The recent development of psychology, social as well as individual, its pursuit on scientific lines, and its alliance with biology, suggest one thought which applies generally to an age of science and may be found to throw some illumination even on the future. Which of all types of modern men is the most habitually hopeful, the man of letters, the politician, the business man, or the man of science? There can be no question of the answer. The typical man of science is sure of the greatness and solidity of the work he shares, and confident that the future will extend and make still more beneficial its results. His forward glance is more assured because the backward reveals a course of growing strength and continuous ascent. The physicist foresees unmeasured sources of energy, still untapped. He warns us of our dangers, but has no doubt that, with due foresight, we may overcome them, and make the reign of man upon the planet wider and firmer than before. The doctor knows no disease which may not in time yield to scientific treatment. The agricultural expert foresees, and can produce, new types of grain and fruit which will surpass the best yet known. And the trainer of youth, the man to whom the new science of psychology stands most in stead, is the most hopeful of them all. Dealing with human nature in its growth he puts no limits to its powers of goodness and activity. He deplores the want of wise methods in the past, and if he errs at all it is in an excess of optimism, in believing that with new methods we may make a new man.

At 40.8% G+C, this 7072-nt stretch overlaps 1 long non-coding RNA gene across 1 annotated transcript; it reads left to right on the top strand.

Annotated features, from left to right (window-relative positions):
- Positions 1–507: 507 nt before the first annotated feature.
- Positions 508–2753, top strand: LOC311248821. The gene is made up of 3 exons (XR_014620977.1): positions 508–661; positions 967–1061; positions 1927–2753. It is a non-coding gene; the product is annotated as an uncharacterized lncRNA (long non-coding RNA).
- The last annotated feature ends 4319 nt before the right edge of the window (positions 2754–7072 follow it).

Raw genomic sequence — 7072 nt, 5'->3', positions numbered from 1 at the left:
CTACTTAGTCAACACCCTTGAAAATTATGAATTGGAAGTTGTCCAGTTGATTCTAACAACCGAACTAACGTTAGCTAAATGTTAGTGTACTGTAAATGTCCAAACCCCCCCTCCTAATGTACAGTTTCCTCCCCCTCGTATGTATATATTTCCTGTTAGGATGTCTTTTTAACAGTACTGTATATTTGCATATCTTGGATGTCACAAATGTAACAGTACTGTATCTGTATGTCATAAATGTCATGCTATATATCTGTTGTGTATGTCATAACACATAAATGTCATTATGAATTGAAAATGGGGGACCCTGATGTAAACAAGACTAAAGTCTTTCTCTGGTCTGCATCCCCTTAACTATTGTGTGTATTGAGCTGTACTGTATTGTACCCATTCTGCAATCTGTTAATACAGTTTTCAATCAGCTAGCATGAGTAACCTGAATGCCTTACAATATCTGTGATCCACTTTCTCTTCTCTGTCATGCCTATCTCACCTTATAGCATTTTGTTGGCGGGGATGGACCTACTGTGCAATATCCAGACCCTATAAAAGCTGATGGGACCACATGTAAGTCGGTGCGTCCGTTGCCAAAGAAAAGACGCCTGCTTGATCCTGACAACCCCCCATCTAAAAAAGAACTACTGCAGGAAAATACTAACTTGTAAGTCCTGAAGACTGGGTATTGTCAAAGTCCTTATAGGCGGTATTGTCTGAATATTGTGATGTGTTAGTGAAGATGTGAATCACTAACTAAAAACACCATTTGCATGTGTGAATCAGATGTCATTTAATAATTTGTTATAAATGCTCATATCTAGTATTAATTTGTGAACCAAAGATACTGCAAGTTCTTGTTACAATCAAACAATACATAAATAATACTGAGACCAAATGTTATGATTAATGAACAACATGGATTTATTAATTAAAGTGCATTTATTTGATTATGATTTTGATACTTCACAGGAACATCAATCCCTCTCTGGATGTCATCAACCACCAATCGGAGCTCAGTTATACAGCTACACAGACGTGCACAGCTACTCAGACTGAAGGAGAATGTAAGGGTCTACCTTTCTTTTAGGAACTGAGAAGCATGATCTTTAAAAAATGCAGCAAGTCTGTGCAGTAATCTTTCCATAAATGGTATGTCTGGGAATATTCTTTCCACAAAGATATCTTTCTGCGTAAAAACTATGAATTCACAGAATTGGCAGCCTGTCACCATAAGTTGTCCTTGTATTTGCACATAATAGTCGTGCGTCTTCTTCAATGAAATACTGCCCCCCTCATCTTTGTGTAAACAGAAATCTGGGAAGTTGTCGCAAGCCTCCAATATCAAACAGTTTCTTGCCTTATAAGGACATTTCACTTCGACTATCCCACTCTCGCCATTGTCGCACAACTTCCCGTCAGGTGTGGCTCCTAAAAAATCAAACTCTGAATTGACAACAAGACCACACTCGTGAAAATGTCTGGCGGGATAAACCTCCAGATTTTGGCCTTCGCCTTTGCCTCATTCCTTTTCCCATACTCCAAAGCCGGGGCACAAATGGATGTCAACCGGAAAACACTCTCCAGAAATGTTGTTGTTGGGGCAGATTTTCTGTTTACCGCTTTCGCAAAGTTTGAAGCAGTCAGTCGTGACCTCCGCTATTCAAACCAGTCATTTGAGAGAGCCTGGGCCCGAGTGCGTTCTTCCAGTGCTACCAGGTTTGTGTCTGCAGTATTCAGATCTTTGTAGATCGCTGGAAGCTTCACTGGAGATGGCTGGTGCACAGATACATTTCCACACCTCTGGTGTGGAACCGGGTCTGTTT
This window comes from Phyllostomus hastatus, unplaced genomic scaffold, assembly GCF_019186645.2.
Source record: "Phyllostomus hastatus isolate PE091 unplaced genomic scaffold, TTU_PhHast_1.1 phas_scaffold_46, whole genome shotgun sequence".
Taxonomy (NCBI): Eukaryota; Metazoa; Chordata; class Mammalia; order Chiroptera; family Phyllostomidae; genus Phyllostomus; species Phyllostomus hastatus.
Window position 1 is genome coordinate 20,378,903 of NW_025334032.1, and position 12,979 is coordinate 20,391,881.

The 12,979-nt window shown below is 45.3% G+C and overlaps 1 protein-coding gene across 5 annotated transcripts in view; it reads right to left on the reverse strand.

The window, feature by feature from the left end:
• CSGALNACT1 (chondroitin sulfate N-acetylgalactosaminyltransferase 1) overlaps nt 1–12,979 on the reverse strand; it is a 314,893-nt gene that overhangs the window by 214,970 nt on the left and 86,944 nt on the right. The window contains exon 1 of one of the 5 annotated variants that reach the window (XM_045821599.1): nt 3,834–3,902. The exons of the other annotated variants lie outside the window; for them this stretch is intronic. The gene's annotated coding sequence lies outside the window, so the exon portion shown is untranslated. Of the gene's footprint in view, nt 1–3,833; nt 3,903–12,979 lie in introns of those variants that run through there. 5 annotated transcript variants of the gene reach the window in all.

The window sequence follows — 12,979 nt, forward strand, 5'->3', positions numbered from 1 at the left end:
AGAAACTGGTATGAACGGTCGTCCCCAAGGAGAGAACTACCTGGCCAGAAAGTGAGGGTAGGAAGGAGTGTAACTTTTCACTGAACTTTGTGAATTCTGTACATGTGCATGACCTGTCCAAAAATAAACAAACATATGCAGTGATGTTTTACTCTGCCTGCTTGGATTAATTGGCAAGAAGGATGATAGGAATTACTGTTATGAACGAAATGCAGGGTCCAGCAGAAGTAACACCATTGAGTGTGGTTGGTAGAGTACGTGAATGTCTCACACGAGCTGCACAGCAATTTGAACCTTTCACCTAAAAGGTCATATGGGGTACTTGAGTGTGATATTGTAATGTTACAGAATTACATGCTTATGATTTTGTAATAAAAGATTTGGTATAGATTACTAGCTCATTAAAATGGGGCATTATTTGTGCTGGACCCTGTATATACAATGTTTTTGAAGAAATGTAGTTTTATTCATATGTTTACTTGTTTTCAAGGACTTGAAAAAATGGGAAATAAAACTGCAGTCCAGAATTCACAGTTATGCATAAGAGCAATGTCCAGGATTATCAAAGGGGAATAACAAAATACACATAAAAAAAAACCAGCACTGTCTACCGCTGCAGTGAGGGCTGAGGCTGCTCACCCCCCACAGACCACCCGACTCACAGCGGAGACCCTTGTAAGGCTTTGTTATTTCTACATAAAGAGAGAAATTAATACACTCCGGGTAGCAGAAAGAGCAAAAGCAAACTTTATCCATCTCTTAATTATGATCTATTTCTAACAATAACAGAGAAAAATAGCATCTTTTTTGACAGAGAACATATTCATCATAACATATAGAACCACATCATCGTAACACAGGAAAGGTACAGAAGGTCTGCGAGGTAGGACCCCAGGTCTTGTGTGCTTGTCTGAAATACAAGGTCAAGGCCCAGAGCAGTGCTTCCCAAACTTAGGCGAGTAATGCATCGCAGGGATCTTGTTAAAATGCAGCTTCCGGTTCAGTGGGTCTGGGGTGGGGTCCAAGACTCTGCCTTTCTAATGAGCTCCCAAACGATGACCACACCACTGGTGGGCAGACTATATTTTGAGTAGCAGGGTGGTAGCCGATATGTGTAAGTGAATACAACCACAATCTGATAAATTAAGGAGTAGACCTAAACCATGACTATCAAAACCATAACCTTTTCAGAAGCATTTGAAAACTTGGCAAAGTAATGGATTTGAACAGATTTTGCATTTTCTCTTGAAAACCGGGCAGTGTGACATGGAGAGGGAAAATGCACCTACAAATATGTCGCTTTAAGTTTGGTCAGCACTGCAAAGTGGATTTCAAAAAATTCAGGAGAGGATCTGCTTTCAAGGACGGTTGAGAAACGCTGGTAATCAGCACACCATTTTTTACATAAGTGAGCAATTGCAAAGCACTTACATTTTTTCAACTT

On this enlargement of the soul, enlightened by science, we build the future. It is the crowning vision of the modern world, first sketched by Descartes, filled out and strengthened by the life and thought of three hundred years. In the interval we have lived much and learnt much, both of our own nature and of the world in which we live. In our own age a powerful stimulus has been given by a transformed biology and a new science which shows the soul itself in growth from an immemorial past, moulding the future by its own action, surmounting, while assimilating, the mechanism which surrounds it. But for this building two things are needed. One, that our souls, as builders, shall act as one with all our fellows and strive for unity as well as power. The other, that in the building the laws of growth shall be followed, which science has already revealed in part and will reveal more fully. For the spirit of science is the spirit of hope.
[Footnote 1: Walther Rathenau. Ses Idees et ses Projets d’Organisation Economique. By Gaston Raphael (Paris: Payot, 4f. 50 c).]
[Footnote 2: R.R. Marett in Progress and History (Oxford University Press).]